Sure, I’m a man of peace who stood proudly against war.  Sure, as my pal Kristofferson would say “Tim, you’re a walking contradiction.” But I relished in the ring exploits of Muhammad Ali.  And I’ll never forget his personal kindness to me.

Here’s a farewell to the fight and my time in New Orleans that I composed on a steamy Sunday, at a table in the French Quarter over chickory coffee before my mid-afternoon flight back to Nashville’s ancient Berry Field.

Thanks for making it this far and read on if you wish:
Ali and me ….
NEW ORLEANS, Louisiana, September 1978 --
“Ali … Ali  … Ali… Ali …”
There is something unbelievably exciting about being surrounded by 70,000 people exploding in unison with one magic word over and over again.

Of course that is just what happened Friday night when the main act in a four-day circus in New Orleans took place in the center ring beneath the biggest big-top of them all – the Louisiana Superdome.

Everybody was in town for the final performance of “Muhammad Ali’s Traveling Circus and Magic Show.” No matter who you talked to – bartenders, jazz musicians, cab drivers – they were all going to the Ali-Leon Spinks rematch.

The airports had been busy for days prior to the fight. Cabs were almost impossible to come by.

The jazz throbbed long and loud on Bourbon Street. The beer flowed freely.

People wandered the streets all night long. Folks from Tunisia, India, South Africa and Hollywood and, of course, the mob, had made the pilgrimage.

All of the excitement could have easily turned to violence and tragedy.

“It’s insanity,” said one of the nation’s top boxing writers of the crowd which had paid $200 per seat to witness the fights from the main floor of the Superdome Friday.

The reporter had left his cherished ringside seat to join the bulk of the working press up in the press box.

“It’s uncontrollable down there,” he said, shaking his head. “People are drinking and shoving and yelling at one another. There’s not usher one down there. No one can see!”

The first true indication that there was a little “insanity” in the air came during Thursday’s heavyweight weigh-in in the Grand Ballroom of the New Orleans Hilton. The ballroom has a seating capacity of 400. An estimated 3,500 pushed into the session which was to have been for members of the press only.

The crowd pushed its way onto the stage where the weighing was taking place.The stage nearly collapsed.

The weigh-in incident cause a rift between co-promoters Top Rank and Louisiana Sports Inc. The charges and counter-charges floating around did little alleviate the tension in the air.

While the nation was watching some pretty fine boxing on television, the press and the crowd in the Superdome were treated to many, many other fights in the crowd.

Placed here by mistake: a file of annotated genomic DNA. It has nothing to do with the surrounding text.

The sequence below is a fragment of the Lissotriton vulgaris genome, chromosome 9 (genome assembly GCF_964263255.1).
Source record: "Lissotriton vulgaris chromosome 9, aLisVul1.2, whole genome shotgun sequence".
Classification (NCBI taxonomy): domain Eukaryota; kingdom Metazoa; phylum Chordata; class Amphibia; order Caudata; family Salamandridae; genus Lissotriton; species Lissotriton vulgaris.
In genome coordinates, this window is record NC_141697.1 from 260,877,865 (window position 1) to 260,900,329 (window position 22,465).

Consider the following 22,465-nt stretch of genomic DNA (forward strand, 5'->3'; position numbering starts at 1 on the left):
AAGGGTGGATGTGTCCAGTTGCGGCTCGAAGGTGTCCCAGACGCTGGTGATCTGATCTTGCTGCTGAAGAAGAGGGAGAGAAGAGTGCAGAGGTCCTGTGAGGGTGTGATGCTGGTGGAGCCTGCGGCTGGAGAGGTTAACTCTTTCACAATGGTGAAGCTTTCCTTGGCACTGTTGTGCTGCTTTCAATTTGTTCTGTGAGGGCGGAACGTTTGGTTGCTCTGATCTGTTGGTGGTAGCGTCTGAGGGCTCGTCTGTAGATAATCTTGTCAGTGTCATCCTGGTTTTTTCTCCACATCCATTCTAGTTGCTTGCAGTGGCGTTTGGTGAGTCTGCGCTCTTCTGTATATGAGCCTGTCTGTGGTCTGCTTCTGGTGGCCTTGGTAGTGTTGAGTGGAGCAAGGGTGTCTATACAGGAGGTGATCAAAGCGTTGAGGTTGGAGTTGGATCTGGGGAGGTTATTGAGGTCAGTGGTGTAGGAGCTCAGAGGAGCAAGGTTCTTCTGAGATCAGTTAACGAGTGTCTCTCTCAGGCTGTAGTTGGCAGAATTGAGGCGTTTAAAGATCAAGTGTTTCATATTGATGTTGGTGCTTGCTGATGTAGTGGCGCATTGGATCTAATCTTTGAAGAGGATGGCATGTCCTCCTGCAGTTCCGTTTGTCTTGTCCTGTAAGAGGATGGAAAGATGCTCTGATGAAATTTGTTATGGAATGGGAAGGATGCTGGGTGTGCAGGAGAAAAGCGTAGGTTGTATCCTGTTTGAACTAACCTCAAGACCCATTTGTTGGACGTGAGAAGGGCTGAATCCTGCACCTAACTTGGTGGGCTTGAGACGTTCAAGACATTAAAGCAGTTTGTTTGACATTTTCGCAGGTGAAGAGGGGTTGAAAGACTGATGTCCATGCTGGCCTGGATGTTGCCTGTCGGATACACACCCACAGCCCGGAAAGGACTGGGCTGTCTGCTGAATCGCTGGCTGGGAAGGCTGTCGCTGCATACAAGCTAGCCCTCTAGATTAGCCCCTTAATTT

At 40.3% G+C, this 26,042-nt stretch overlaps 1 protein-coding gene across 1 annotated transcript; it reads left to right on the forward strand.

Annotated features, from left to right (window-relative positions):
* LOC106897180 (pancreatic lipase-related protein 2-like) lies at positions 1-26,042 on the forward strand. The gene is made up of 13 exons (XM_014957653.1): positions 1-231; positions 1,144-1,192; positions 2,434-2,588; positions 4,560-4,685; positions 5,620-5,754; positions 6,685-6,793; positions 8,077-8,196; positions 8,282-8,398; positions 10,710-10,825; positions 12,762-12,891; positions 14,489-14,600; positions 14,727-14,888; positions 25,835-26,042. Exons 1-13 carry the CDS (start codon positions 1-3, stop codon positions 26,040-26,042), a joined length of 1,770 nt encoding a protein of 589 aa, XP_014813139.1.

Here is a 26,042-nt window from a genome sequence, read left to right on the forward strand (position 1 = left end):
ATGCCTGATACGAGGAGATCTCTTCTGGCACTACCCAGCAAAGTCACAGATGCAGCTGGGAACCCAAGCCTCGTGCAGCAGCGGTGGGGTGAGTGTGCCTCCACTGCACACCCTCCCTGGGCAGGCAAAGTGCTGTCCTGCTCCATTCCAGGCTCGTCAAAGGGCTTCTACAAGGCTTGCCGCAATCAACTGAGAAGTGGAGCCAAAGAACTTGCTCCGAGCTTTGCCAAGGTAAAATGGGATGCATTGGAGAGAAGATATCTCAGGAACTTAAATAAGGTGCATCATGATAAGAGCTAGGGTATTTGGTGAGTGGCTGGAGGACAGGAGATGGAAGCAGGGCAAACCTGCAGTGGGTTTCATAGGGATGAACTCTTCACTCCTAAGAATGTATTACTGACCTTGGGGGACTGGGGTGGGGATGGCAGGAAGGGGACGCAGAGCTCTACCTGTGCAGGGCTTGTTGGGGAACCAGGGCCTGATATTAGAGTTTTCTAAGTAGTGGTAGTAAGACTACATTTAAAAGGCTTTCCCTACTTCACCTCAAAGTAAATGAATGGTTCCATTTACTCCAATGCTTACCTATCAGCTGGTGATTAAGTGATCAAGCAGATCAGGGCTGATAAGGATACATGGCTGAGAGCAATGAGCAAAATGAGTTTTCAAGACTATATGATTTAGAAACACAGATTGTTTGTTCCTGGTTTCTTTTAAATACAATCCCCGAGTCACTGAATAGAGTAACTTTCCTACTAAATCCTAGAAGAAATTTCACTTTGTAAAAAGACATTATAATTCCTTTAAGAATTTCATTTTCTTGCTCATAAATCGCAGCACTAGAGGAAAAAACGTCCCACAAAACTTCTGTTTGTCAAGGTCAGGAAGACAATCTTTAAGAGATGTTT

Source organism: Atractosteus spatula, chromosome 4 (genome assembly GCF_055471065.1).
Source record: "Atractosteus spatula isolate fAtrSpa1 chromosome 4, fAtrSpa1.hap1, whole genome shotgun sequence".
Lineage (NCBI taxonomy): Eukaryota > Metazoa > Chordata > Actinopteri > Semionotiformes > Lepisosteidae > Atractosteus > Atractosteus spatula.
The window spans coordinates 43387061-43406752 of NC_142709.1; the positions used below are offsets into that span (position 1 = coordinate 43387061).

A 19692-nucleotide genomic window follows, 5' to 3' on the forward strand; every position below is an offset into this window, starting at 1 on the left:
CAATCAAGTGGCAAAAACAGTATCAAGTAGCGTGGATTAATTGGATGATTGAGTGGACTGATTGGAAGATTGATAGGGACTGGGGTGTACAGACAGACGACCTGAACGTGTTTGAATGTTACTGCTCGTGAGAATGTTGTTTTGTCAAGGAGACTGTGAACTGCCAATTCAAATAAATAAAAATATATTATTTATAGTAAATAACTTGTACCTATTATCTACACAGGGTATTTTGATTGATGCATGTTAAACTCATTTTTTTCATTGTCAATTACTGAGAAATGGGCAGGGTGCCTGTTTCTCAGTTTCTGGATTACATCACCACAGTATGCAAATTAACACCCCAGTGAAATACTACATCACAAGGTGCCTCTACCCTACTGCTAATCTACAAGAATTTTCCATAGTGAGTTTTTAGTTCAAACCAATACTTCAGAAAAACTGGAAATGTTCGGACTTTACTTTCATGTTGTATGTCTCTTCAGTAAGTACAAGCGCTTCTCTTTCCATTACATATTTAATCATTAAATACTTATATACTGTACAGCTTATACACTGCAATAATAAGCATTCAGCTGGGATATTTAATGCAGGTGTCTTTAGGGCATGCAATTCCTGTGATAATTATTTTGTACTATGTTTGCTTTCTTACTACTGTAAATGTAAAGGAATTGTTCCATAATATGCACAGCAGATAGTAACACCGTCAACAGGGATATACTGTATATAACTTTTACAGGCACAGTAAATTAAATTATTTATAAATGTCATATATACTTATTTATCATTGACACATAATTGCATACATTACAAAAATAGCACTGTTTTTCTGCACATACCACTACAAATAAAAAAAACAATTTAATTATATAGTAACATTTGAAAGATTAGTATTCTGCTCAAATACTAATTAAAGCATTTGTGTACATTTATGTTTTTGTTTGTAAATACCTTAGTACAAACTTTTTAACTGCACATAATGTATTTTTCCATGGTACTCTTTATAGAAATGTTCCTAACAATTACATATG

Though there was quite a bit of security, it was pretty slack. Many of us in the press were wondering just what would happen if the obvious crowd favorite, Ali, lost. It could have been incredibly tragic.

After the evening’s fight card was concluded, thousands flocked to the Hilton, where a “Championship Extravaganza” featuring Isaac Hayes as the entertainment and the fighters as scheduled special guests was to be held.

A little thing like the loss of the heavyweight championship of the world did not keep Leon “Disco” Spinks off the dance floor.  However, he was the only boxer to spend much time at the extravaganza. Ali did not attend at all.

But most of the people who flocked in the Hilton did not have tickets ($75 per person) for the extravaganza – which was in the same Grand Ballroom as the weigh-in.

People who attended the bash came out and tried to peddle their torn ticket stubs to members of the flashily-dressed throng outside the entrance to the ballroom.

Others tried to rush the gate.

Police officers wielding nightsticks came in on at least one occasion to try to help control the crowd.

“I wouldn’t go in there,” said one woman, who was working the ticket gate.

The extravaganza went on well into the night. In fact, the first member of Ali’s “family” to arrive –noted comedian and civil rights activist Dick Gregory – finally came to the Hilton at 3:30 a.m.

But the way the people filled the streets outside it seemed like it should be just the middle of the afternoon. The situation in the French Quarter a few blocks away was similar.

It was Mardi Gras in September. Both Friday and Saturday nights the celebrating on Bourbon Street and surrounding area was in full gear. The crowd nearly filled the entire street.

Jazz blared out of some clubs, while barkers tried to coax the celebrants into other clubs offering such specialties as “topless and bottomless tabletop dancing.”

Fans – drinks in hand – each made it from oyster bar to beer joint to Dixieland hall. Many folks danced in the streets.

Bourbon Street finally calmed down Sunday. By the time the early afternoon sun began baking the city, most of the fans and the press were finally packing up and leaving.

A little jazz played at one or two of the bars, while sleepy Ali fans did some last-minute souvenir hunting.
(Ali himself left New Orleans Sunday for his home in Chicago.)

The only thing left of the previous few nights of revelry was the overwhelming stench caused by the hot sun baking the stale beer and rotting food in the streets.

The circus was over. It was time to go home.